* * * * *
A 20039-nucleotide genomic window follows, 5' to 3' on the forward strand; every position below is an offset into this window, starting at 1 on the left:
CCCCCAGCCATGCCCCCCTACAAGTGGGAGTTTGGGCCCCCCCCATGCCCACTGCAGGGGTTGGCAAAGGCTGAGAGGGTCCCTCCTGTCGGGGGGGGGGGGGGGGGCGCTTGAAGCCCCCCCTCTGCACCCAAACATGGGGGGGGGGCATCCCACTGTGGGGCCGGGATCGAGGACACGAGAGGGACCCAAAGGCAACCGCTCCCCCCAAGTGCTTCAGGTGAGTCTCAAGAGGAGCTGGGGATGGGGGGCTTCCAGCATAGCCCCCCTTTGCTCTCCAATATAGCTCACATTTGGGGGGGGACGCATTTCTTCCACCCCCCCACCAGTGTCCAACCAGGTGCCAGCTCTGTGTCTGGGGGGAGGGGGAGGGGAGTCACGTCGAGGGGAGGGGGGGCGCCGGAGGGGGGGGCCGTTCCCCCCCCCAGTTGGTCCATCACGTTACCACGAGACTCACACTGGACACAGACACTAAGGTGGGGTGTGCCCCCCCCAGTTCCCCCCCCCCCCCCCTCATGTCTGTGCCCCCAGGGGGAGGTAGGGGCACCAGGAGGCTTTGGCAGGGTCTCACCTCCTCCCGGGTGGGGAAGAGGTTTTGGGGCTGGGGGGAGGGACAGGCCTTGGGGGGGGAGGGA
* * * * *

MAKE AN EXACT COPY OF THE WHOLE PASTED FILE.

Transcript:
A 20039-nucleotide genomic window follows, 5' to 3' on the forward strand; every position below is an offset into this window, starting at 1 on the left:
CCCCCAGCCATGCCCCCCTACAAGTGGGAGTTTGGGCCCCCCCCATGCCCACTGCAGGGGTTGGCAAAGGCTGAGAGGGTCCCTCCTGTCGGGGGGGGGGGGGGGGGCGCTTGAAGCCCCCCCTCTGCACCCAAACATGGGGGGGGGGCATCCCACTGTGGGGCCGGGATCGAGGACACGAGAGGGACCCAAAGGCAACCGCTCCCCCCAAGTGCTTCAGGTGAGTCTCAAGAGGAGCTGGGGATGGGGGGCTTCCAGCATAGCCCCCCTTTGCTCTCCAATATAGCTCACATTTGGGGGGGGACGCATTTCTTCCACCCCCCCACCAGTGTCCAACCAGGTGCCAGCTCTGTGTCTGGGGGGAGGGGGAGGGGAGTCACGTCGAGGGGAGGGGGGGCGCCGGAGGGGGGGGCCGTTCCCCCCCCCAGTTGGTCCATCACGTTACCACGAGACTCACACTGGACACAGACACTAAGGTGGGGTGTGCCCCCCCCAGTTCCCCCCCCCCCCCCCTCATGTCTGTGCCCCCAGGGGGAGGTAGGGGCACCAGGAGGCTTTGGCAGGGTCTCACCTCCTCCCGGGTGGGGAAGAGGTTTTGGGGCTGGGGGGAGGGACAGGCCTTGGGGGGGGAGGGA